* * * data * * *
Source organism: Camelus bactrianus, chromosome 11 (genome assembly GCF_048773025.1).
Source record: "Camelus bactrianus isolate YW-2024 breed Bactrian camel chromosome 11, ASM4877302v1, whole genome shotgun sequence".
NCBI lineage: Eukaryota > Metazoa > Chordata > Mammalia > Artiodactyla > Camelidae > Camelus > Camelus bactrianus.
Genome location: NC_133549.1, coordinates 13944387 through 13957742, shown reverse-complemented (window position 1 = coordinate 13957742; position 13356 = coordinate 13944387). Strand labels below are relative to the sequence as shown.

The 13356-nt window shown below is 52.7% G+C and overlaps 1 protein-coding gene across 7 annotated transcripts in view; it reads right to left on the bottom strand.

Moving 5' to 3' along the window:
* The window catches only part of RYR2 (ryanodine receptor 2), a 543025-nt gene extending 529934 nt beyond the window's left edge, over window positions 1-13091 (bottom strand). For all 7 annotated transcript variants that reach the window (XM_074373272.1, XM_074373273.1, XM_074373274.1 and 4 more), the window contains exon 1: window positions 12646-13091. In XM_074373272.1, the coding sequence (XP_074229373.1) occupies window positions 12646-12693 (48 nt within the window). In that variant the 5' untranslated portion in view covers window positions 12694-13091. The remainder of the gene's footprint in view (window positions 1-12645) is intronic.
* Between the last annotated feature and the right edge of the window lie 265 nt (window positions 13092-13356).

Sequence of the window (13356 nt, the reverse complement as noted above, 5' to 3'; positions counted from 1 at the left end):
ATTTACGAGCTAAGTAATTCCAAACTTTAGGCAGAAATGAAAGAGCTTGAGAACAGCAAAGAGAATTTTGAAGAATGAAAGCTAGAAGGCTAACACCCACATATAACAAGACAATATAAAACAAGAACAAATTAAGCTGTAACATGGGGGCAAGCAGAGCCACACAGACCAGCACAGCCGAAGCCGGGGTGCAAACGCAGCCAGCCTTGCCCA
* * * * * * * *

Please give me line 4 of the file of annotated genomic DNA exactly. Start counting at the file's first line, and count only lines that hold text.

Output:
Genome location: NC_133549.1, coordinates 13944387 through 13957742, shown reverse-complemented (window position 1 = coordinate 13957742; position 13356 = coordinate 13944387). Strand labels below are relative to the sequence as shown.